Why Do I Need a Status Certificate When Purchasing a Condominium?

 In Real Estate Law

When signing an Agreement of Purchase and Sale for a condominium, some buyers are surprised to see their agent has inserted an additional condition beyond the usual financing and inspection provisions. This condition, involving a review of a status certificate and associated condominium documents, is extremely important for a variety of reasons.

First, the status certificate documents will provide the buyer with financial information on the condominium. This often includes a budget, financial statements, and a reserve fund study (which shows the long-term plan for repairing and replacing certain items, such as the roof of the building or the asphalt in the parking garage). Reviewing this information can provide insight on the financial health of the condominium, which is crucial since increases in fees or special assessments (which is when the condominium does not have enough funds to cover its expenses and seeks an additional payment from its owners beyond the monthly condominium fees) can cause a burden on the buyer if they decide to become an owner.

Therefore, if there are red flags in these documents and they are identified during the conditional period, the buyer still has an opportunity to back out of the purchase or at least negotiate with the seller (e.g. a reduction in price) to hopefully mitigate some of the issues discovered in the status certificate package.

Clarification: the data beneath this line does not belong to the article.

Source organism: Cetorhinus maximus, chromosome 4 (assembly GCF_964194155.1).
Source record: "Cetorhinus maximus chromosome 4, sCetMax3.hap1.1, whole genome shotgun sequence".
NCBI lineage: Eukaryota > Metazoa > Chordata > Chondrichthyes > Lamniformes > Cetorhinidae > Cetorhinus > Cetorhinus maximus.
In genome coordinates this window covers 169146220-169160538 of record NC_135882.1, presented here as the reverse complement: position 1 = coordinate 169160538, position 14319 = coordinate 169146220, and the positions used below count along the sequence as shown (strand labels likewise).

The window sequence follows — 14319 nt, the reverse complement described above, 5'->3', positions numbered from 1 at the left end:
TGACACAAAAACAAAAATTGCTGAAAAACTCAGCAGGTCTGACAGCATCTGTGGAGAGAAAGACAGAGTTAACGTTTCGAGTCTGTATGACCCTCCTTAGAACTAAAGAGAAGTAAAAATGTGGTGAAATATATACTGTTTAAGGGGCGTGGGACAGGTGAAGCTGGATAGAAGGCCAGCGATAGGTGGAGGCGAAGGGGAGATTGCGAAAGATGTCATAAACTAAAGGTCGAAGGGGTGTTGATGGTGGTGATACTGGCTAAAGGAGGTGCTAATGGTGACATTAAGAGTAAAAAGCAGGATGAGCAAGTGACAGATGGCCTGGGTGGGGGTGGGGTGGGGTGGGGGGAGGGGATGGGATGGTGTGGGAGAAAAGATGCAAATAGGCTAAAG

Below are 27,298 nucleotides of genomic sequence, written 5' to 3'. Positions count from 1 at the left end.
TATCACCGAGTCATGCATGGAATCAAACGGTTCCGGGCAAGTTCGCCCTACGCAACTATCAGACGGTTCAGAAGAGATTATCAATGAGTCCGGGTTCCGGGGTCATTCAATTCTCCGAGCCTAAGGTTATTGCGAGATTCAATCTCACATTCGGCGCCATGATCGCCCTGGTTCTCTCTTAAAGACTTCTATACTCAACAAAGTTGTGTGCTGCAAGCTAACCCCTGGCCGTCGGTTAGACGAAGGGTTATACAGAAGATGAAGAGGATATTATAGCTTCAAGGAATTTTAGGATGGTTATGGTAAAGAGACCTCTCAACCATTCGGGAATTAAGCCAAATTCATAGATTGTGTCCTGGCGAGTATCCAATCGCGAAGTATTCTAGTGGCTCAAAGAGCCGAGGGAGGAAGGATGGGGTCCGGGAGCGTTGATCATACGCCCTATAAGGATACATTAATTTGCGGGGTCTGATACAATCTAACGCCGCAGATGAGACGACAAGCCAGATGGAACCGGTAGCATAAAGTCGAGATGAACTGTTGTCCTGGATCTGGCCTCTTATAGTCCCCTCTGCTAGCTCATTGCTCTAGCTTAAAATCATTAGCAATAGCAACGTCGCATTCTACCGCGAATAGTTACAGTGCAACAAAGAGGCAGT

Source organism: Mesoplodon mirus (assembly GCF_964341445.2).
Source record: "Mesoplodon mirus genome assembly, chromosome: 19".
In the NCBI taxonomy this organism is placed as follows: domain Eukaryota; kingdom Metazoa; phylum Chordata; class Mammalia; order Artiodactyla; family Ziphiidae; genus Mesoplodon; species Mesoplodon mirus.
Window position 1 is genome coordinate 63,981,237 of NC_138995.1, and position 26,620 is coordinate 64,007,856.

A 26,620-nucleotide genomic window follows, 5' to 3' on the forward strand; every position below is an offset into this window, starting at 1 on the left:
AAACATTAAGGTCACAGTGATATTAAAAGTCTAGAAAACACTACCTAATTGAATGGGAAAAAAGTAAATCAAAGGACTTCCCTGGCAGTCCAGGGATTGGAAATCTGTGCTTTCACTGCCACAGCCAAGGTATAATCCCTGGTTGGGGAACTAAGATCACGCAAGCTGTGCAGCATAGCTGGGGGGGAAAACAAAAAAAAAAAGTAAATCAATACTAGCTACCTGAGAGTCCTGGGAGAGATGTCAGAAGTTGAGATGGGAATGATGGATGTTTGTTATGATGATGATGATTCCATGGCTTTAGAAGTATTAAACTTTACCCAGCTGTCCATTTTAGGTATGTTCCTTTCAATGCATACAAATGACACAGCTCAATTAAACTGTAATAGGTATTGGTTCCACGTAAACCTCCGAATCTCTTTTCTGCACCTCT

Second, there will also be documents outlining the rules of the condominium (i.e. the declaration, by-laws, regulations, rules, etc.). Examining these items during the conditional period is prudent since there could be restrictions on the use of the unit, such as the building not allowing smoking or prohibiting pets. Therefore, if there were rules that the buyer found problematic, they would then be aware of them during the conditional period and could decide whether to fulfill their status condition or not.

Lastly, if you are obtaining financing, your lender will insist that they receive a “clean” status certificate before advancing your funds. So, even if the buyer is comfortable with the various problems that the condominium is experiencing, their lender may not be.

As you can see, reviewing the status certificate documents while your purchase is still conditional is very important. Our firm reviews status certificate documents frequently so feel free to contact us and we would be happy to assist with your next condominium purchase.  

This blog post was written by Jason Peyman, a member of the Real Estate team.  He can be reached at 613-369-0376  or at jason.peyman@mannlawyers.com.

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